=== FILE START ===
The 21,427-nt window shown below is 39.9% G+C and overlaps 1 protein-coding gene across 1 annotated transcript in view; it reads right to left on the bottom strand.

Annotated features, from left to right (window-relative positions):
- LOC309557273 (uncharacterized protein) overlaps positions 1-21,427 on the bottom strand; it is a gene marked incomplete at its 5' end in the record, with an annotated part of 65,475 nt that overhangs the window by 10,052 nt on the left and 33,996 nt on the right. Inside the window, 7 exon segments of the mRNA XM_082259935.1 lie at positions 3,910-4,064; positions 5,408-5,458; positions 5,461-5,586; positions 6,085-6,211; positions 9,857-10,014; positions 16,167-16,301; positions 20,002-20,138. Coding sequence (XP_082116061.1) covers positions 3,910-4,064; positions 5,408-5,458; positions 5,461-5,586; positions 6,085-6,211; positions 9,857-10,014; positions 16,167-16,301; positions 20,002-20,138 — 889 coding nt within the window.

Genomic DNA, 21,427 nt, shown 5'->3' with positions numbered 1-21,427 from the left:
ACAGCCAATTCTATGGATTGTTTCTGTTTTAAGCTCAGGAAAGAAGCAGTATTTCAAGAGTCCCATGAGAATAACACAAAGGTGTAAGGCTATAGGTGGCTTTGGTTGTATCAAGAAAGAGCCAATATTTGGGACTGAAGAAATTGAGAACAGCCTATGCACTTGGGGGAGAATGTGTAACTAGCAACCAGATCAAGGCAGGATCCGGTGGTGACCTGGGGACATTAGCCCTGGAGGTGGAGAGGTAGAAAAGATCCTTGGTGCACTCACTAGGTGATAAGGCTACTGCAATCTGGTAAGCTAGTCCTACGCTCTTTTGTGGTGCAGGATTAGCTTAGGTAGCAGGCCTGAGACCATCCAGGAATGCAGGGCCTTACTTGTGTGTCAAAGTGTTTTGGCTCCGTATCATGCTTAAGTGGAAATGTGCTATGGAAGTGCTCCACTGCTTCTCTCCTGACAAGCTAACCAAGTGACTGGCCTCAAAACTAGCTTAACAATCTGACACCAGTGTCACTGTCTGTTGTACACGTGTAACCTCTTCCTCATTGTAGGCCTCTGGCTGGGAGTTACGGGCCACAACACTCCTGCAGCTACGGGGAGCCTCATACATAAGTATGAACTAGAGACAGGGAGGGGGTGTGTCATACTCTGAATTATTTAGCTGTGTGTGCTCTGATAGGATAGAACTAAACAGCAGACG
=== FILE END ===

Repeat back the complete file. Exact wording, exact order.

The 21,427-nt window shown below is 39.9% G+C and overlaps 1 protein-coding gene across 1 annotated transcript in view; it reads right to left on the bottom strand.

Annotated features, from left to right (window-relative positions):
- LOC309557273 (uncharacterized protein) overlaps positions 1-21,427 on the bottom strand; it is a gene marked incomplete at its 5' end in the record, with an annotated part of 65,475 nt that overhangs the window by 10,052 nt on the left and 33,996 nt on the right. Inside the window, 7 exon segments of the mRNA XM_082259935.1 lie at positions 3,910-4,064; positions 5,408-5,458; positions 5,461-5,586; positions 6,085-6,211; positions 9,857-10,014; positions 16,167-16,301; positions 20,002-20,138. Coding sequence (XP_082116061.1) covers positions 3,910-4,064; positions 5,408-5,458; positions 5,461-5,586; positions 6,085-6,211; positions 9,857-10,014; positions 16,167-16,301; positions 20,002-20,138 — 889 coding nt within the window.

Genomic DNA, 21,427 nt, shown 5'->3' with positions numbered 1-21,427 from the left:
ACAGCCAATTCTATGGATTGTTTCTGTTTTAAGCTCAGGAAAGAAGCAGTATTTCAAGAGTCCCATGAGAATAACACAAAGGTGTAAGGCTATAGGTGGCTTTGGTTGTATCAAGAAAGAGCCAATATTTGGGACTGAAGAAATTGAGAACAGCCTATGCACTTGGGGGAGAATGTGTAACTAGCAACCAGATCAAGGCAGGATCCGGTGGTGACCTGGGGACATTAGCCCTGGAGGTGGAGAGGTAGAAAAGATCCTTGGTGCACTCACTAGGTGATAAGGCTACTGCAATCTGGTAAGCTAGTCCTACGCTCTTTTGTGGTGCAGGATTAGCTTAGGTAGCAGGCCTGAGACCATCCAGGAATGCAGGGCCTTACTTGTGTGTCAAAGTGTTTTGGCTCCGTATCATGCTTAAGTGGAAATGTGCTATGGAAGTGCTCCACTGCTTCTCTCCTGACAAGCTAACCAAGTGACTGGCCTCAAAACTAGCTTAACAATCTGACACCAGTGTCACTGTCTGTTGTACACGTGTAACCTCTTCCTCATTGTAGGCCTCTGGCTGGGAGTTACGGGCCACAACACTCCTGCAGCTACGGGGAGCCTCATACATAAGTATGAACTAGAGACAGGGAGGGGGTGTGTCATACTCTGAATTATTTAGCTGTGTGTGCTCTGATAGGATAGAACTAAACAGCAGACG